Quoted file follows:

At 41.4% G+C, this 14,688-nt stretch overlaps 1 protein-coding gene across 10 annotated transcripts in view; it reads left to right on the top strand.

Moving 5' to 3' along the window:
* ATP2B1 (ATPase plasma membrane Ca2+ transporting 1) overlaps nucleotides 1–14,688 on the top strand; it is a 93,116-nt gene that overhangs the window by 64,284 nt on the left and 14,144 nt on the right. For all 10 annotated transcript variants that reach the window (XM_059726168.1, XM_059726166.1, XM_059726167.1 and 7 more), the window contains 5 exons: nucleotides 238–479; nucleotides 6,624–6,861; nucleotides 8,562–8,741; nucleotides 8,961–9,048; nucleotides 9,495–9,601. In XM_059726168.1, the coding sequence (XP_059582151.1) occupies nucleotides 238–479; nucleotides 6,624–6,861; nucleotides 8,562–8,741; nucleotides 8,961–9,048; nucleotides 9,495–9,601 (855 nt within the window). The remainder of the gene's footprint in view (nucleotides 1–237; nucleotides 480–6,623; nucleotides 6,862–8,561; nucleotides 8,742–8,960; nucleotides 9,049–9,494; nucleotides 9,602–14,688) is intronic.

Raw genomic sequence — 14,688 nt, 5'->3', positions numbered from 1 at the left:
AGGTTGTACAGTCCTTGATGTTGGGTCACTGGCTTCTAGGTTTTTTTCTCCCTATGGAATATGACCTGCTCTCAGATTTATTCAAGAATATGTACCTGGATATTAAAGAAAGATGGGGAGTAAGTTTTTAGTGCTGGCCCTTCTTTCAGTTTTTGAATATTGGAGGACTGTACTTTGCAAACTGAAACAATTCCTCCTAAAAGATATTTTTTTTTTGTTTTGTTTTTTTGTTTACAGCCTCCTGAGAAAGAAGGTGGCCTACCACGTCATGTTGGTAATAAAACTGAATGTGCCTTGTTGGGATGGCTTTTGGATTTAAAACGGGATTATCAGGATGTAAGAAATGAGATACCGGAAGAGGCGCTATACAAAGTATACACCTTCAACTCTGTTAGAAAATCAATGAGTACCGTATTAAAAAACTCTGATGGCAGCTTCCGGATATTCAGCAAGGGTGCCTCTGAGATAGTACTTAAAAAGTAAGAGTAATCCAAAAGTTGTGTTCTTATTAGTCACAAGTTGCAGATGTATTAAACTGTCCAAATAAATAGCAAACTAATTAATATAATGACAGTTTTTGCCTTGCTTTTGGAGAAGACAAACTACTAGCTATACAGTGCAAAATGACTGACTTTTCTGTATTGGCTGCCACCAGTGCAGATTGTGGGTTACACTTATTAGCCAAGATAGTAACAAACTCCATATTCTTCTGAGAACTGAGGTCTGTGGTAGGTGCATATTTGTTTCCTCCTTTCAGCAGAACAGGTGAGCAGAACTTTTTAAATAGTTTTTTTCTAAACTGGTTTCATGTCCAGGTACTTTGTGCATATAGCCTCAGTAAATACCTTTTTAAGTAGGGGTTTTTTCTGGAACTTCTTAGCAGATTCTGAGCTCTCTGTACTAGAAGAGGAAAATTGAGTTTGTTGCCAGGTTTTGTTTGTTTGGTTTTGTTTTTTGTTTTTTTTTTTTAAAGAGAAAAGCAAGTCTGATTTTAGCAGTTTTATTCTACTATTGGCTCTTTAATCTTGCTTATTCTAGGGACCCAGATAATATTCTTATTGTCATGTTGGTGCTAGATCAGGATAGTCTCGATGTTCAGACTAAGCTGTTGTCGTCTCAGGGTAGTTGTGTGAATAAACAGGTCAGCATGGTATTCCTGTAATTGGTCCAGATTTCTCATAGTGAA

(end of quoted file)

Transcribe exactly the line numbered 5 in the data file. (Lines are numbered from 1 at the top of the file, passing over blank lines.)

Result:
AGGTTGTACAGTCCTTGATGTTGGGTCACTGGCTTCTAGGTTTTTTTCTCCCTATGGAATATGACCTGCTCTCAGATTTATTCAAGAATATGTACCTGGATATTAAAGAAAGATGGGGAGTAAGTTTTTAGTGCTGGCCCTTCTTTCAGTTTTTGAATATTGGAGGACTGTACTTTGCAAACTGAAACAATTCCTCCTAAAAGATATTTTTTTTTTGTTTTGTTTTTTTGTTTACAGCCTCCTGAGAAAGAAGGTGGCCTACCACGTCATGTTGGTAATAAAACTGAATGTGCCTTGTTGGGATGGCTTTTGGATTTAAAACGGGATTATCAGGATGTAAGAAATGAGATACCGGAAGAGGCGCTATACAAAGTATACACCTTCAACTCTGTTAGAAAATCAATGAGTACCGTATTAAAAAACTCTGATGGCAGCTTCCGGATATTCAGCAAGGGTGCCTCTGAGATAGTACTTAAAAAGTAAGAGTAATCCAAAAGTTGTGTTCTTATTAGTCACAAGTTGCAGATGTATTAAACTGTCCAAATAAATAGCAAACTAATTAATATAATGACAGTTTTTGCCTTGCTTTTGGAGAAGACAAACTACTAGCTATACAGTGCAAAATGACTGACTTTTCTGTATTGGCTGCCACCAGTGCAGATTGTGGGTTACACTTATTAGCCAAGATAGTAACAAACTCCATATTCTTCTGAGAACTGAGGTCTGTGGTAGGTGCATATTTGTTTCCTCCTTTCAGCAGAACAGGTGAGCAGAACTTTTTAAATAGTTTTTTTCTAAACTGGTTTCATGTCCAGGTACTTTGTGCATATAGCCTCAGTAAATACCTTTTTAAGTAGGGGTTTTTTCTGGAACTTCTTAGCAGATTCTGAGCTCTCTGTACTAGAAGAGGAAAATTGAGTTTGTTGCCAGGTTTTGTTTGTTTGGTTTTGTTTTTTGTTTTTTTTTTTTAAAGAGAAAAGCAAGTCTGATTTTAGCAGTTTTATTCTACTATTGGCTCTTTAATCTTGCTTATTCTAGGGACCCAGATAATATTCTTATTGTCATGTTGGTGCTAGATCAGGATAGTCTCGATGTTCAGACTAAGCTGTTGTCGTCTCAGGGTAGTTGTGTGAATAAACAGGTCAGCATGGTATTCCTGTAATTGGTCCAGATTTCTCATAGTGAA